The moneys were deposited with defendant under some theory on plaintiff's part that if her mother and nephew should survive her the moneys so deposited would go to each respectively upon plaintiff's death. It is clear to me that she had no intention to convey to either of her said relatives any present title or interest in the moneys so deposited, and that unless they survived her it was her intention that they would have no interest therein. Not alone by her testimony is such intention borne out, but it clearly appears from the manner in which she made the deposits, her withholding the knowledge thereof from her mother and nephew, her occasional withdrawals from one of the accounts and her retention of the pass books.

It seems to me that under the evidence the moneys were plaintiff's. They represented the fruits of her toil and frugality. In their accumulation neither the mother nor the nephew had contributed. She had a right to deposit them where she saw fit and in whose names she saw fit and to withhold the evidence thereof as she did. ( Washington v. Bank for Savings, 171 N.Y. 166.)

So far as parting with title to the moneys so placed by her, the case is no different in principle than had she made provisions in her will for her mother and nephew, to become effective upon her decease. Such testamentary provisions would convey no title to the bequests unless the beneficiaries survived the testatrix, and could be revoked by her at any time prior to her death. So with these deposits. They were to become effective only upon the mother and nephew surviving plaintiff. They having died, it seems to me she had a clear right to revoke her action, and indeed the deaths of the mother and nephew prior to that of plaintiff ipso facto worked a revocation of plaintiff's acts in making the deposits in their respective names so far as any interest which they might have had in case they had survived her may be concerned.

Moreover, I think plaintiff's acts fell far short of creating trusts in favor of her mother and nephew, either absolute or tentative. There certainly was no declaration of trust when either deposit was made, nor at any time thereafter. No trust can be implied simply by a deposit by one person in the name of another. As was said by Judge ANDREWS, in Beaver v. Beaver ( 117 N.Y. 421, 428): "To constitute a trust there must be either an explicit declaration of trust, or circumstances which show beyond reasonable doubt that a trust was intended to be created."

Plaintiff, in making the deposits shown in the case at bar with the intention that those whom she desired to aid should only receive her bounty upon her death, passed no title to said funds. The plaintiff parted with no title to the moneys deposited.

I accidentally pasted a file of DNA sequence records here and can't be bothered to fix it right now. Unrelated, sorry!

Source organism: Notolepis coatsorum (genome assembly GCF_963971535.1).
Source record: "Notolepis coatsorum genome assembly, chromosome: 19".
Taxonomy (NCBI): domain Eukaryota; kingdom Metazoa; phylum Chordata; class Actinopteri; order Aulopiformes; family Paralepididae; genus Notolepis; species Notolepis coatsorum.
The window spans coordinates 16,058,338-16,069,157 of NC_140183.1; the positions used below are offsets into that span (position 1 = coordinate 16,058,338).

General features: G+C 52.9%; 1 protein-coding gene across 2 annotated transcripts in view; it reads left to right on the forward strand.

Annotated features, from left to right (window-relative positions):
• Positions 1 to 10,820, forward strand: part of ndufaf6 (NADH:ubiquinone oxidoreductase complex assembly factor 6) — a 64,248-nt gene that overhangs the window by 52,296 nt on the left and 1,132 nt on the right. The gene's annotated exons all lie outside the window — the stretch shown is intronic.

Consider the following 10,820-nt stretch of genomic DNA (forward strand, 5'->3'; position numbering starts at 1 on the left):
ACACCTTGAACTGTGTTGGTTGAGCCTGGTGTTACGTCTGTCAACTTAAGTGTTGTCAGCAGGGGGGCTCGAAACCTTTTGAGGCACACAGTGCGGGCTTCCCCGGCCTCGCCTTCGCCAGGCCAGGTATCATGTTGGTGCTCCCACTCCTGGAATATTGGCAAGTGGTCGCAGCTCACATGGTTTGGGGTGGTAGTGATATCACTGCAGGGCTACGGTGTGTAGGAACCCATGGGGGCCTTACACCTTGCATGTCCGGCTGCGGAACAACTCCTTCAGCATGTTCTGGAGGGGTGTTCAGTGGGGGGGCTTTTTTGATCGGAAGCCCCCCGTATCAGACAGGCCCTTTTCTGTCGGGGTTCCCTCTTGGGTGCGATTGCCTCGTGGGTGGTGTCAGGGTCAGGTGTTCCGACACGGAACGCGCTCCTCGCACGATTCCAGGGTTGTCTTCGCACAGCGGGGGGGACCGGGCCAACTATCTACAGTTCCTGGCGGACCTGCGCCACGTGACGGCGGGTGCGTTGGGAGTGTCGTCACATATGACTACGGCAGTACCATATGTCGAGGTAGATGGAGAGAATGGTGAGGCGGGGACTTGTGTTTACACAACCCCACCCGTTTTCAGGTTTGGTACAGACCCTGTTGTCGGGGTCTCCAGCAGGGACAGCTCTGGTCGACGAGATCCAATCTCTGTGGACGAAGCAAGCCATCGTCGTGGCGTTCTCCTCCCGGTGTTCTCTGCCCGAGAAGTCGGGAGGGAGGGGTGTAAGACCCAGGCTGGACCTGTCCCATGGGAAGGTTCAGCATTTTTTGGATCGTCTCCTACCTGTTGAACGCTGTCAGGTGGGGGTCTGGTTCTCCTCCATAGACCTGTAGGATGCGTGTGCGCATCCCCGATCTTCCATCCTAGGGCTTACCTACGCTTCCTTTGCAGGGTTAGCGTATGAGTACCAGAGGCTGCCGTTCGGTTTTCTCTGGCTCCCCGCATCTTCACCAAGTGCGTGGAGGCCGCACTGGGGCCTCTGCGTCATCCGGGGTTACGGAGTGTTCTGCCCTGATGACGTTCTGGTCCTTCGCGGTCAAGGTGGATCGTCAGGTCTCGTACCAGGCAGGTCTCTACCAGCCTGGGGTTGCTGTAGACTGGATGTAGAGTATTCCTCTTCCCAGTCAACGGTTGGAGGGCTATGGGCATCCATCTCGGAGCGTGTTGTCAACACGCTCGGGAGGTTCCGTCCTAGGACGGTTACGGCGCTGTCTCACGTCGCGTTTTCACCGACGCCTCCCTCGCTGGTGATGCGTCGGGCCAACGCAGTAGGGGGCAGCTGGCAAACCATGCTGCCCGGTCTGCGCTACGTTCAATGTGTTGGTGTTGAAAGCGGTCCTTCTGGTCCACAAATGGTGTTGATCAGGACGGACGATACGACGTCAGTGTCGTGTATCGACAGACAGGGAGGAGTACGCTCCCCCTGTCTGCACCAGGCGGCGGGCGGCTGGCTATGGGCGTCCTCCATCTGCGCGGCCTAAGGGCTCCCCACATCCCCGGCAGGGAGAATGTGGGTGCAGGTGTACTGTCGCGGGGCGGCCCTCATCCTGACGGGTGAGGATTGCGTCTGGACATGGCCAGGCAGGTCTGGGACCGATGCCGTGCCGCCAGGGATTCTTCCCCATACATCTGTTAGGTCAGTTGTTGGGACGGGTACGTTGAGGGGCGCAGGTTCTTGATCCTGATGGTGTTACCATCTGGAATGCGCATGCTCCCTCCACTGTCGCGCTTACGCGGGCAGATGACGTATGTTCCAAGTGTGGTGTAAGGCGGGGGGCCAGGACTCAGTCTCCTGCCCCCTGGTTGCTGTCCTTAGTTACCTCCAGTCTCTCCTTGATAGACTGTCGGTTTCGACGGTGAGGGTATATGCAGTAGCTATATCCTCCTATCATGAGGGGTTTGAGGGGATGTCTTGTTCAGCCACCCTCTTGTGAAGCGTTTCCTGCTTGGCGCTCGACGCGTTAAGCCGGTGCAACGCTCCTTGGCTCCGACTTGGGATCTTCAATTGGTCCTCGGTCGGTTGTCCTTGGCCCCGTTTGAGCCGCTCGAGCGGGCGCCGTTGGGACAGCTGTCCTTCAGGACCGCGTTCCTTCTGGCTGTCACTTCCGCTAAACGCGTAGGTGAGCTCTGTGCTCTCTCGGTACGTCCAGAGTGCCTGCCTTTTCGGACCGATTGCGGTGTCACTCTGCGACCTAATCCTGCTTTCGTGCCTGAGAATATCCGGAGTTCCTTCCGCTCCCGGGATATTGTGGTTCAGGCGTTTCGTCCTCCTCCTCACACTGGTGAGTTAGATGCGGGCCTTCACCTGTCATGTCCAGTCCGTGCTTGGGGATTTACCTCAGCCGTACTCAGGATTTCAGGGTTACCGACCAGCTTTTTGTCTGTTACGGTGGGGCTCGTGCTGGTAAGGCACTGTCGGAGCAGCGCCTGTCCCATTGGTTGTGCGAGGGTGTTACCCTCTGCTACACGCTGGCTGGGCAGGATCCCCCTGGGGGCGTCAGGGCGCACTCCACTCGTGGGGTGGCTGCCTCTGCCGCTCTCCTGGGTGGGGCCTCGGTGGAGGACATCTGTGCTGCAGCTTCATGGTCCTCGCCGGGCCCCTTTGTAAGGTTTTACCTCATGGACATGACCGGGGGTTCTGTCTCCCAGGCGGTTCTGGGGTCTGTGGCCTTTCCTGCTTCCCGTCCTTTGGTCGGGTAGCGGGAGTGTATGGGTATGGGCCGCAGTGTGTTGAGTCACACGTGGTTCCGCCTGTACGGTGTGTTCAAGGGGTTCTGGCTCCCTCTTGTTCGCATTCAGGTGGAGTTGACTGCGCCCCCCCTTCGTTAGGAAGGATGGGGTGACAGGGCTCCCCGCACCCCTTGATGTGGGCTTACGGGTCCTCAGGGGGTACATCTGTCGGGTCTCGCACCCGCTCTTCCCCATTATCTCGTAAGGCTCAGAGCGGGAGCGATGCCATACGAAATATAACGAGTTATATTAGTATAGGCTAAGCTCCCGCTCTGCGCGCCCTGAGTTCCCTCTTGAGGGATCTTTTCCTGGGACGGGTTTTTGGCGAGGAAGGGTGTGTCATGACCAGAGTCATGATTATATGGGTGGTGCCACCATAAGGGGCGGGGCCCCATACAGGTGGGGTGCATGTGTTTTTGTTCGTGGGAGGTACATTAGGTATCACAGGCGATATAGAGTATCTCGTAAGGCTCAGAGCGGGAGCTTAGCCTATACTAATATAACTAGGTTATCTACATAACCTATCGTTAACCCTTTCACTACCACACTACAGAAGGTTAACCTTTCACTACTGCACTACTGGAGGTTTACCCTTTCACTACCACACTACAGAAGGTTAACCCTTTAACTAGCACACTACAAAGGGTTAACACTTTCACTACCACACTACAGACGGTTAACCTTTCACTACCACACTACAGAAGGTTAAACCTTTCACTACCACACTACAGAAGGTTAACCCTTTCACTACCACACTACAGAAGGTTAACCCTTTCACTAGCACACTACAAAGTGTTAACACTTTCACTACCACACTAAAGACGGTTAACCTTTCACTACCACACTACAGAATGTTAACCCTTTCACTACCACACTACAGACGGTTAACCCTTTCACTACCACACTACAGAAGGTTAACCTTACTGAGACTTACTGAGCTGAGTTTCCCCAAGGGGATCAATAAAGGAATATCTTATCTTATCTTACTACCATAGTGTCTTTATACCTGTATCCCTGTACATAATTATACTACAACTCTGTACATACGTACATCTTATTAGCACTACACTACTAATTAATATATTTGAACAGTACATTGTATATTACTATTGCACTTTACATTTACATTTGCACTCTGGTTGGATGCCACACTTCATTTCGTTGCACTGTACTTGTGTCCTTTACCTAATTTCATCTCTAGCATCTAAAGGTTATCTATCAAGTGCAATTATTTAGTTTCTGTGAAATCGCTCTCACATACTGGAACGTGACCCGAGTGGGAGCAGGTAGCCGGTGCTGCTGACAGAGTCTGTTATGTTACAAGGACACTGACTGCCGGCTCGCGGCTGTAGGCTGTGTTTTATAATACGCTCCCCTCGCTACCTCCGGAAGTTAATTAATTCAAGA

As was said by Judge WERNER in Sullivan v. Sullivan ( supra): "The defendant acquired no rights in præsenti; she was to acquire them in futuro. This is the test which marks the essential difference between a valid gift inter vivos, or an effectual parol trust, and the mere expressed desire or intention to do that in the future which can only be done by will. As was said by this court in Gilman v. McArdle ( 99 N.Y. 461): `It is only in respect to dispositions of property which are not to have any effect except upon the death of the owner and are revocable, that he is confined to a will.'"

I am, therefore, of the opinion that the evidence establishes conclusively that the plaintiff is the only person entitled to the moneys in question. The pass books are lost, and satisfactory proof of such loss has been presented to the bank. It would seem that plaintiff has met every reasonable requirement that defendant could make. Its insistence upon the appointment of legal representatives of the mother and nephew is apparently based upon the erroneous assumption that they were the depositors, within the terms of section 26 of defendant's by-laws. The plaintiff was the depositor. Defendant has no right to impose as a condition of payment of the moneys in question that personal representatives of the mother and nephew be named, and that payment be made to them.

It, therefore, seems to me that plaintiff is entitled to recover of defendant the balance due her upon said deposits, with accrued interest, and that the judgment of the court below should be reversed and a new trial granted, with costs to appellant to abide event.

All concurred; KRUSE, P.J., in a separate memorandum.

I concur with Mr. Justice MERRELL, except I am inclined to think that a tentative trust was established, but it was revocable by the depositor during her lifetime ( Matter of Totten, 179 N.Y. 112, 125; Matter of United States Trust Co., 117 App. Div. 178; affd., 189 N.Y. 500), and she having done so, the trust never became effective. She is, therefore, entitled to recover the moneys.

Judgment reversed and new trial granted, with costs to appellant to abide event.

Summaries of

Roughan v. Chenango Valley Savings Bank

Appellate Division of the Supreme Court of New York, Fourth Department
Nov 12, 1913
158 App. Div. 786 (N.Y. App. Div. 1913)
Case details for

Roughan v. Chenango Valley Savings Bank

Case Details

Full title:ANNA ROUGHAN, Appellant, v . CHENANGO VALLEY SAVINGS BANK, Respondent

Court:Appellate Division of the Supreme Court of New York, Fourth Department

Date published: Nov 12, 1913


158 App. Div. 786 (N.Y. App. Div. 1913)
144 N.Y.S. 508